Neuromas

What are neuromas?

Neuromas, also called a pinched nerve, usually occur between the third and fourth toes. They are painful and are caused by a benign (non-cancerous) growth of nerve tissue in that area. A “Morton’s Neuroma” affects the ball of the foot in the same area – between the third and fourth toes. It is caused by the thickening of tissue around one of the nerves leading to your toes.

How do I know if I have a neuroma?

If you have a neuroma, you will feel pain, tingling, numbness or a burning sensation in the area between the toes and the ball of the foot when you are walking. The pain may radiate into your toes. You may feel like you are standing on a pebble. The pain will be relieved when you stop walking and rub the area where the pain occurs.

Neuromas usually occur in women and high heeled shoes are considered to be one of the causes of Morton’s neuroma.

What are the treatments?

If you have consistent pain in your foot it is important to be seen by a podiatrist who can diagnose the cause of the pain and prescribe the most effective treatments. If left untreated, neuromas will get worse. Some of the potential treatments include:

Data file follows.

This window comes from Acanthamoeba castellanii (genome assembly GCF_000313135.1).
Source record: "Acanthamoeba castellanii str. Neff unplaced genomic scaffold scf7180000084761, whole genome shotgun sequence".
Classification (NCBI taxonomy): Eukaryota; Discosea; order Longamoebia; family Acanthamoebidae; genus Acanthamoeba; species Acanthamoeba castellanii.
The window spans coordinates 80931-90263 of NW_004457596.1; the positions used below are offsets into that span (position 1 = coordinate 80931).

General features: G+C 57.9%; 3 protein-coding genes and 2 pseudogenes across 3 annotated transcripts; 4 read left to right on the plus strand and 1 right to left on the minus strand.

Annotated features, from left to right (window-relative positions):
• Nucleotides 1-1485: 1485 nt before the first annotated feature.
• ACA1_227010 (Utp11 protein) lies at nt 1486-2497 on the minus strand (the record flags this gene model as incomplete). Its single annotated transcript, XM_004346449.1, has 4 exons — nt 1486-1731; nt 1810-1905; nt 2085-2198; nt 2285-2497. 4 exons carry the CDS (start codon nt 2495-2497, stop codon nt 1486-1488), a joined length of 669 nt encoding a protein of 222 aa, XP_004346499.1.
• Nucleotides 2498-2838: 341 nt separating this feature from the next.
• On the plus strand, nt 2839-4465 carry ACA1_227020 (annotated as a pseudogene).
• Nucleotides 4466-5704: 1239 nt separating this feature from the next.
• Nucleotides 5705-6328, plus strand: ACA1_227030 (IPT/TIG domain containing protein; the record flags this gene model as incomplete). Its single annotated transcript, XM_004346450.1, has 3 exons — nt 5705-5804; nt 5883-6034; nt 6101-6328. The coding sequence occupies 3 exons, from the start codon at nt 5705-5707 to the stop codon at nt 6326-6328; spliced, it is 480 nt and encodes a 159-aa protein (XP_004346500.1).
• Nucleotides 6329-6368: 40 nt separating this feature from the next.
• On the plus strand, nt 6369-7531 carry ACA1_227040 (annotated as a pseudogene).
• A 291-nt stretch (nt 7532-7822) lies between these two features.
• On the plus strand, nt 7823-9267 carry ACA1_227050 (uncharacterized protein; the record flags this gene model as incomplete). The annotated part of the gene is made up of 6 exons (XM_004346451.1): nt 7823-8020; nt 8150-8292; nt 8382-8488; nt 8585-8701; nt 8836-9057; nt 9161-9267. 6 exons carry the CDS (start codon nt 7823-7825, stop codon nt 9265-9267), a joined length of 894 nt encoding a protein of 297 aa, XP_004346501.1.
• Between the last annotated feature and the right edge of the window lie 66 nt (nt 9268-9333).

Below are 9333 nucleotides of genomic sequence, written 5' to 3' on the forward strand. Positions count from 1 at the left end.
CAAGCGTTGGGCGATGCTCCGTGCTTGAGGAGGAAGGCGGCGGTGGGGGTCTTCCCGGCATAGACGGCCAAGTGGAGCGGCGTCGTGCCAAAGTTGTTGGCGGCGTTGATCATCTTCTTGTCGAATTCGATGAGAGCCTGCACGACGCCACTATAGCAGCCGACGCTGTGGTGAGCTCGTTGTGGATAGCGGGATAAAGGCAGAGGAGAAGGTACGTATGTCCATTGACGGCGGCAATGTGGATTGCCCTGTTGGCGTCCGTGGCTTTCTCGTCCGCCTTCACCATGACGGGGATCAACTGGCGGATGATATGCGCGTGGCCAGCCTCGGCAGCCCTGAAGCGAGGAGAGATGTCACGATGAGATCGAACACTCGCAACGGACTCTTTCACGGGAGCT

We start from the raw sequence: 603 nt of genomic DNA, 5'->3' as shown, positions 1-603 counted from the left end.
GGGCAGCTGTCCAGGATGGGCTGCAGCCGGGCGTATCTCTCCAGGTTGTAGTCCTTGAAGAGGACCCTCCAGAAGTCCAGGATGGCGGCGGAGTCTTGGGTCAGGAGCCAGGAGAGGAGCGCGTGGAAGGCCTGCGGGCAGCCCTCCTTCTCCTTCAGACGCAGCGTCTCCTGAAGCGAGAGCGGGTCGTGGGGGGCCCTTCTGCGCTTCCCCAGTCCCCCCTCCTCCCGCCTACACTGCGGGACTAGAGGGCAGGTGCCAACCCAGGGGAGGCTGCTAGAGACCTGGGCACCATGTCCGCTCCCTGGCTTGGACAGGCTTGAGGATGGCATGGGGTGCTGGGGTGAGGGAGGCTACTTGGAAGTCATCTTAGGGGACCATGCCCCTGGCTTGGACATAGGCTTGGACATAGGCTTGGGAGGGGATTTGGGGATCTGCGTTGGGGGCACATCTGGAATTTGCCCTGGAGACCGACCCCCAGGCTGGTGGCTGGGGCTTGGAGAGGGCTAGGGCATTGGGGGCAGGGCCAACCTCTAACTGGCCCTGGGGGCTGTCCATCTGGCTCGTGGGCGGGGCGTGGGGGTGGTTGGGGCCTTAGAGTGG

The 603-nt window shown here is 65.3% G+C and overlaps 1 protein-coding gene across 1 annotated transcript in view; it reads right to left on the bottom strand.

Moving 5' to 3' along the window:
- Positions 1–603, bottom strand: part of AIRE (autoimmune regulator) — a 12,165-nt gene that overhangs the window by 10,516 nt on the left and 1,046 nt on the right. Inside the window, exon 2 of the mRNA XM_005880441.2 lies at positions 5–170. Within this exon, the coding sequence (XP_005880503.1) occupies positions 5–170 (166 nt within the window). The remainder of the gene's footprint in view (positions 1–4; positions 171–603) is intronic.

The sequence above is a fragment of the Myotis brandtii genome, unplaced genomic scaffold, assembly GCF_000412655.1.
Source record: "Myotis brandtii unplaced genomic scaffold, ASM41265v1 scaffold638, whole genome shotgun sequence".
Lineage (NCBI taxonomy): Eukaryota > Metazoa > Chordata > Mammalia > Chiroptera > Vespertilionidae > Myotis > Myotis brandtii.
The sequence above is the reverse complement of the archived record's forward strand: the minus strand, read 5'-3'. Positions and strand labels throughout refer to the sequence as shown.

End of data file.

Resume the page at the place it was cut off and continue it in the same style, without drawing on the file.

• Many times wearing wider shoes with low heels will reduce the pain of Morton’s neuroma.
  • Shoes with thick soles and proper insoles will keep pressure off the painful area of the foot.
  • Resting the foot, massaging and icing the painful area may help.
  • Over-the-counter shoe pads may relieve pain.
  • Arch supports and foot pads that fit inside the shoe may relieve pressure on the nerve.
  • Anti-inflammatory drugs and corticosteroid injections may be prescribed.
  • In some cases, decompression surgery may be recommended when conservative treatments fail to relieve pain.